4. The peanuts aren’t always there. As we head out and about we best not depend only on our old familiar haunts. This thought occurred to me while tossing peanuts out on our deck for the birds this morning. It’s something we do often, especially in the winter. But there was nary a bird in sight when I opened the screen door ... not until the peanuts clunked to the floor. As regular as we are at this, the birds seem to know that some days there won’t be peanuts on our deck. So they don’t hang around waiting for us to show up. When we’re there, they’re Johnny on the spot, when we’re not, well, I’m not sure where they are, but obviously they have other places to go. They’re hungry, so they’ll be where to food is. And that’s where we need to be, so to speak. We need to be where we’re needed, doing what’s needed when it’s needed, and that won’t always be the place we’re most accustomed to.

5. Don’t get attached along a rapidly moving stream. At a casual glace, everything in this forest may look pretty much the same from day to day, but actually, just like the rest of life, it’s always changing. Some days it’s cold and windy. Some days it’s warm and still. And every other combination of other possible characteristics. Even non-living things don’t remain the same; the environment changes them too in time. All of nature is forever going with the flow, so to speak, without questioning if it’s where they want to go. It’s where they’re going. We as humans have a tendency to hang on when what we need to do is to let go so we can get where life is taking us. It’s actually a lot easier that way.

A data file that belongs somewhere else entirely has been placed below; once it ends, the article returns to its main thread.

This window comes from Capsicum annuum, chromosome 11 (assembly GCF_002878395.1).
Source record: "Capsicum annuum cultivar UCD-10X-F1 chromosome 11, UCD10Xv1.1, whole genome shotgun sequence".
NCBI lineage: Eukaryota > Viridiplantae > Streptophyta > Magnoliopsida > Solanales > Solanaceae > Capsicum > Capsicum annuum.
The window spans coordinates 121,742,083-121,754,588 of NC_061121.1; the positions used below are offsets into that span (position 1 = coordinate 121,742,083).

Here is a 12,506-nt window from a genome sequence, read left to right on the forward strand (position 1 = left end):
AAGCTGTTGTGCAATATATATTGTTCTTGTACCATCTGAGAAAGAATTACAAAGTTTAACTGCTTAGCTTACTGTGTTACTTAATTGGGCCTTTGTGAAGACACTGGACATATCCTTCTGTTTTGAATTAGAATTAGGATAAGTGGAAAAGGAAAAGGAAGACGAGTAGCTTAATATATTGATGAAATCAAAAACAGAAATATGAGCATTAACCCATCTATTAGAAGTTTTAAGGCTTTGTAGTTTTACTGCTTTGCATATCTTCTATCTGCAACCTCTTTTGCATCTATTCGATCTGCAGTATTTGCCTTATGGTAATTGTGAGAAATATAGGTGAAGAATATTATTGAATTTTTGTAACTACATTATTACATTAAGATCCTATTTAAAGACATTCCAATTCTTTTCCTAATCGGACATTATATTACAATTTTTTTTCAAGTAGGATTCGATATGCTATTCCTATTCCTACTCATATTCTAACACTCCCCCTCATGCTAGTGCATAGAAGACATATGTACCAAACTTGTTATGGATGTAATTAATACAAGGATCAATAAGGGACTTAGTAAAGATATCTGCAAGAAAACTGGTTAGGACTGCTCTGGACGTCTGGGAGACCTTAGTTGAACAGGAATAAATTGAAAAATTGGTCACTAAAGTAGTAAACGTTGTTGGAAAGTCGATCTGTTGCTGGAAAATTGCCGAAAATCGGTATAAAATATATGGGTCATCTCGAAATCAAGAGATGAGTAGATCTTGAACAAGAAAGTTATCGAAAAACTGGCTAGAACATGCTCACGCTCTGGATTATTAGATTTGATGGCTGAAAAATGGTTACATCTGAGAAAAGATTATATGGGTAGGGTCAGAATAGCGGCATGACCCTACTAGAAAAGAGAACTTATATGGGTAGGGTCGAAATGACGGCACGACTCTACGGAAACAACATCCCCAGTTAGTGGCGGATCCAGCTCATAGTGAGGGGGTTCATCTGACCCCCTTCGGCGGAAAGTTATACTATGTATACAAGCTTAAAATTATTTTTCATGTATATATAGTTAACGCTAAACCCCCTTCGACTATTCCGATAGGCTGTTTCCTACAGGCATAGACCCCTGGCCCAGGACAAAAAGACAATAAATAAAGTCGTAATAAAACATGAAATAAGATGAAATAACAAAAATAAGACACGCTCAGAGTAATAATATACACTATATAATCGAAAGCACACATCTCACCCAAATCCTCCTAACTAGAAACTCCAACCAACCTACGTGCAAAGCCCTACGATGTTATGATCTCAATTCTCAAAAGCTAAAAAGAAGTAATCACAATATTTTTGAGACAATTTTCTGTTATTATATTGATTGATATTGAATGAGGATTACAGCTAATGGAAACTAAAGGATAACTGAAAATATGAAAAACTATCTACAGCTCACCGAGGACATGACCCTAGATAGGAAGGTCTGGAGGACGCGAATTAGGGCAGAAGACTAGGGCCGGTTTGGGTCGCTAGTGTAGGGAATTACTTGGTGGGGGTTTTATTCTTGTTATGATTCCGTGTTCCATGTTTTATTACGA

6. Find a save place to rest. Every living thing here is in its own way both prey and predator. We all need to eat, so I often wondered how to our fellow creatures find a place that’s safe enough to rest. Quite by accident I’ve discovered a few of the ingenious ways they do that. Looking up, up, up to the top of one of the tallest trees in our yard one day I spotted a huge clump of brush in the branches. For some time a pondered what that clump was. Turns out it’s a nest of multiple-generation of grey squirrels who share our property. When checking a water pipe we had covered and wrapped for winter only, we were surprised to find the wrapping had become the winter home of a hibernating ground squirrel. Surely this is a time for us to be equally ingenious and enterprising in our quest to find a safe haven where we can afford to rest easy, even if like our ground squirrel the place we find is a different from what we’d expect and maybe even a bit non-conventional.